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Encyclopedia > Snaps

Snaps is a small shot of a strong alcoholic beverage taken during the course of a meal, very much like the German schnapps. Drinking snaps is a tradition in Scandinavia, especially in Denmark and Sweden. Image File history File links Emblem-important. ... Schnapps is a type of distilled beverage. ... For other uses, see Scandinavia (disambiguation). ...

A snaps is usually brændevin/brännvin (which may be vodka or akvavit), but can also be some other light-bodied spirit, as long as it isn't sweet. Snaps is usually distilled from grain or potato and is, in its raw form, without fragrance. Most snaps have flavour added as a part of the production or later. This can come from storing in casks or by adding, for example, herbs. The flavour of the spirit should be in harmony with the flavour of the meal. Spirits such as whisky or brandy are never drank as snaps. The Swedish word Brännvin and the Finnish word Viina, are general terms for alcoholic beverages distilled from potatoes or grain, which may or may not be flavoured. ... Vodka bottling machine, Shatskaya Vodka Shatsk, Russia Vodka (Polish: wódka, Russian: водка) is one of the worlds most popular distilled beverages. ... A bottle and glass of Linie brand akvavit. ... For other uses, see Whisky (disambiguation). ... For other uses, see Brandy (disambiguation). ...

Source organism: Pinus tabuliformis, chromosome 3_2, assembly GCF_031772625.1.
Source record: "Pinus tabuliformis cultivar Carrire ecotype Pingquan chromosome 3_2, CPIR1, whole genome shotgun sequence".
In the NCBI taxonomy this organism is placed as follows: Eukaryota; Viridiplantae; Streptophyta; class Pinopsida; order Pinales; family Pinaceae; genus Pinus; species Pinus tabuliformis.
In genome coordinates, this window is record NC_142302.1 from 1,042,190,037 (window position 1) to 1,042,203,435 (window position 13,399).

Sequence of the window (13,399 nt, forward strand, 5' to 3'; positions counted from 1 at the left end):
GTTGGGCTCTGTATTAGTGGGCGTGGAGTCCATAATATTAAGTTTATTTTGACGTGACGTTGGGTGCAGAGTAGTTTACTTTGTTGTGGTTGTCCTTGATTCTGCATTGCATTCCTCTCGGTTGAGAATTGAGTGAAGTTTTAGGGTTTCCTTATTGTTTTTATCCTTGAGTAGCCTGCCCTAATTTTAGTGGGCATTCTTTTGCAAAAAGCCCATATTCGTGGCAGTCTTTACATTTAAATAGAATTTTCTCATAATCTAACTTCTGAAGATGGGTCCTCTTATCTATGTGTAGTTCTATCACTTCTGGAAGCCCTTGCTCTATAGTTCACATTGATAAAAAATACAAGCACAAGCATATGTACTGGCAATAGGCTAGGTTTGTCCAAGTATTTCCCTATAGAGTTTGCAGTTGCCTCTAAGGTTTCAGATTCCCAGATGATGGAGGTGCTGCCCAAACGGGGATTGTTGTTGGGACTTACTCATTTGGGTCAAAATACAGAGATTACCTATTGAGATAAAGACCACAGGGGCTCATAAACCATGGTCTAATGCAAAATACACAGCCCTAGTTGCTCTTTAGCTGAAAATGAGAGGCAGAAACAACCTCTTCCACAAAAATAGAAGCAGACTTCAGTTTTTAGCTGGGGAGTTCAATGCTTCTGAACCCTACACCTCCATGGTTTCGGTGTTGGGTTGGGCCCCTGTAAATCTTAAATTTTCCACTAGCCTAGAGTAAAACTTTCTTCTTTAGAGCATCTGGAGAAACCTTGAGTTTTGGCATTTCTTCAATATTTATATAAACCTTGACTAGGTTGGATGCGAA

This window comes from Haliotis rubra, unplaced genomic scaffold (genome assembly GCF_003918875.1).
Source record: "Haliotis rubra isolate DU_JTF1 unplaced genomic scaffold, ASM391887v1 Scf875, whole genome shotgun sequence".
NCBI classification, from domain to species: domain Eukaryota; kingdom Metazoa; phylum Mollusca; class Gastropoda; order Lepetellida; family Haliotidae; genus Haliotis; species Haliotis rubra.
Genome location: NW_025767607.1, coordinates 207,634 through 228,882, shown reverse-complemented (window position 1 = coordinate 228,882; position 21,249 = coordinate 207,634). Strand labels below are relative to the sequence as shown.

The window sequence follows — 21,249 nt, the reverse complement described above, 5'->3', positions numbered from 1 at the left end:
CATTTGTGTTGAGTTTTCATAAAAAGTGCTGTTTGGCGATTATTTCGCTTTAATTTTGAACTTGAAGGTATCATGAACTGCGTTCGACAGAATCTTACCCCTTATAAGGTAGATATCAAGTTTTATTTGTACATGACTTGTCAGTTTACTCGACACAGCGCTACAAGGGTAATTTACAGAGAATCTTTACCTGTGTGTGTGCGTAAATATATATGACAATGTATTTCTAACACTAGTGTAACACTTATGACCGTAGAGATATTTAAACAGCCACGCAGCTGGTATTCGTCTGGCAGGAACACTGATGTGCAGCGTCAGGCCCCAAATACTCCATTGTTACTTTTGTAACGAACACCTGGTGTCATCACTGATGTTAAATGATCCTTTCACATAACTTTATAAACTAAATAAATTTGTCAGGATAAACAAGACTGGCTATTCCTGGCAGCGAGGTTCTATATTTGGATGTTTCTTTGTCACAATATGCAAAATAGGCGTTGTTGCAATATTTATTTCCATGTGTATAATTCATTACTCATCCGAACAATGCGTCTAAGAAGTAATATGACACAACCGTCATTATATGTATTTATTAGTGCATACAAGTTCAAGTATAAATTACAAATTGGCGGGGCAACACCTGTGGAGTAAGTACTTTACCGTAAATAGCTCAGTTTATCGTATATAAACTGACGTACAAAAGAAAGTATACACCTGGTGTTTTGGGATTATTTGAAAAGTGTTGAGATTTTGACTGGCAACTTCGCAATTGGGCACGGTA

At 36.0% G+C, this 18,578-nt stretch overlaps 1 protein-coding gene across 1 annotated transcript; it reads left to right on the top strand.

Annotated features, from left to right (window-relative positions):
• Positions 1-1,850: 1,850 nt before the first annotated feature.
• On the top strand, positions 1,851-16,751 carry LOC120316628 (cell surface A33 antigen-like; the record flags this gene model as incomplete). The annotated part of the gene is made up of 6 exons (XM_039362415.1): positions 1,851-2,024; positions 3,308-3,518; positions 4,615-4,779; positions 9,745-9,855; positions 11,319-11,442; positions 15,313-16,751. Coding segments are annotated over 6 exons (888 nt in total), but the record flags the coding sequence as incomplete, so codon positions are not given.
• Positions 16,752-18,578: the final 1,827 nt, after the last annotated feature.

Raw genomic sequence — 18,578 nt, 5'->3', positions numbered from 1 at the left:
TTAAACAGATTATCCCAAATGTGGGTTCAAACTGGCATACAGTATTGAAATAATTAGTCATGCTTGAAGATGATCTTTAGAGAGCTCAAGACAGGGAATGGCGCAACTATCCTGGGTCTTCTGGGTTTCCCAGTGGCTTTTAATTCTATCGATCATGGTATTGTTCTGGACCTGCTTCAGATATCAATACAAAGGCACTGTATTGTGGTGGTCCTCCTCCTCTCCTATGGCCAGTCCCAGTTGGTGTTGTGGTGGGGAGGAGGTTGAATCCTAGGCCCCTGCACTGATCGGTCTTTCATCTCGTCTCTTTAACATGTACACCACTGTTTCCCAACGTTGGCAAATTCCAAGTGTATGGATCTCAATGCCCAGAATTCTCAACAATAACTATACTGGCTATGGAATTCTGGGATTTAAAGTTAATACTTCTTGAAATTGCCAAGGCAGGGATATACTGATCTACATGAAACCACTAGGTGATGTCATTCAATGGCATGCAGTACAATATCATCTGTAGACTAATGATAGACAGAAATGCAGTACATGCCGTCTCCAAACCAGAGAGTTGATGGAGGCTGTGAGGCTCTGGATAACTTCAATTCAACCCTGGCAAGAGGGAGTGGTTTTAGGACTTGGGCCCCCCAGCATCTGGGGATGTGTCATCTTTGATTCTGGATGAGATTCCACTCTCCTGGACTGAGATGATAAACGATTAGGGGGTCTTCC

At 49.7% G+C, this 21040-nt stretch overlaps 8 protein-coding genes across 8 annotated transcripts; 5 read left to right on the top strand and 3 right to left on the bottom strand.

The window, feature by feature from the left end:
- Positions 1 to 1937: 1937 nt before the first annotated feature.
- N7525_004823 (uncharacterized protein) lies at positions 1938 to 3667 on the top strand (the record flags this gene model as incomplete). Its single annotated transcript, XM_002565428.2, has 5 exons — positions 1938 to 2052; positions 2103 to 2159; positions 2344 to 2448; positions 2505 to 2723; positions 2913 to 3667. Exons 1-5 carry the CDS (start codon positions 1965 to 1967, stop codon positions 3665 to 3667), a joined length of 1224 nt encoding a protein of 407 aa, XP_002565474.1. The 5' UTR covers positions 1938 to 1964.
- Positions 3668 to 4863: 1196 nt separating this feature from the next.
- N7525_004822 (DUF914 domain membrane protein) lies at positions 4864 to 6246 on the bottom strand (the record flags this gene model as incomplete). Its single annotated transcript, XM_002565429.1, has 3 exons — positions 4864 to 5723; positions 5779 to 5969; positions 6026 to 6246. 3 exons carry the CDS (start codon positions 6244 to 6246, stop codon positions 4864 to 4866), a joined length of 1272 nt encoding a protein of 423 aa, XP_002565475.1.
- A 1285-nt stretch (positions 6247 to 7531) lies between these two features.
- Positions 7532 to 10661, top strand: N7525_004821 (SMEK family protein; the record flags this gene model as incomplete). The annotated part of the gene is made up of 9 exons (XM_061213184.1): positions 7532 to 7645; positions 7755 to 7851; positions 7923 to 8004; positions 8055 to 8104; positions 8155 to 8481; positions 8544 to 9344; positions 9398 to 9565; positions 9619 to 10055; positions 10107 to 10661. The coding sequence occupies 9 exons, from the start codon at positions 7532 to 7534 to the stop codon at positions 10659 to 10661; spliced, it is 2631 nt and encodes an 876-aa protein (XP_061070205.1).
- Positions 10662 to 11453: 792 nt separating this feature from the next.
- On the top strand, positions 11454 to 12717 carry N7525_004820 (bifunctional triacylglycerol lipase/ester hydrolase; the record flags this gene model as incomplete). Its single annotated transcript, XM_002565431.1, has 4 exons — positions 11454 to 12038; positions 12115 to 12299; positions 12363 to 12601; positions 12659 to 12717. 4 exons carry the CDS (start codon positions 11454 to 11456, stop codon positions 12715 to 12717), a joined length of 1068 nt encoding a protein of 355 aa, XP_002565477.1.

Danes, Swedes and Swedish-speaking Finns have a tradition of singing songs, drikkeviser/snapsvisor, before drinking snaps. The drikkevise/snapsvisa is typically an ode to the joys of snaps and praises its flavour, or expresses a craving for the drink.  Officially monolingual Finnish-speaking municipalities (Sami bilingual municipalities not shown)  Bilingual municipalities with Finnish as the majority language  Bilingual municipalities with Swedish as the majority language  Monolingual Swedish-speaking municipalities (including Ã…land) More than 17,000 Swedish Finns live in officially monolingual Finnish municipalities, and are thus not represented on... Snapsvisa (Swedish, plural: snapsvisor) is a Scandinavian traditional drinking song which is used before drinking a short spirit shot known as the snaps. ...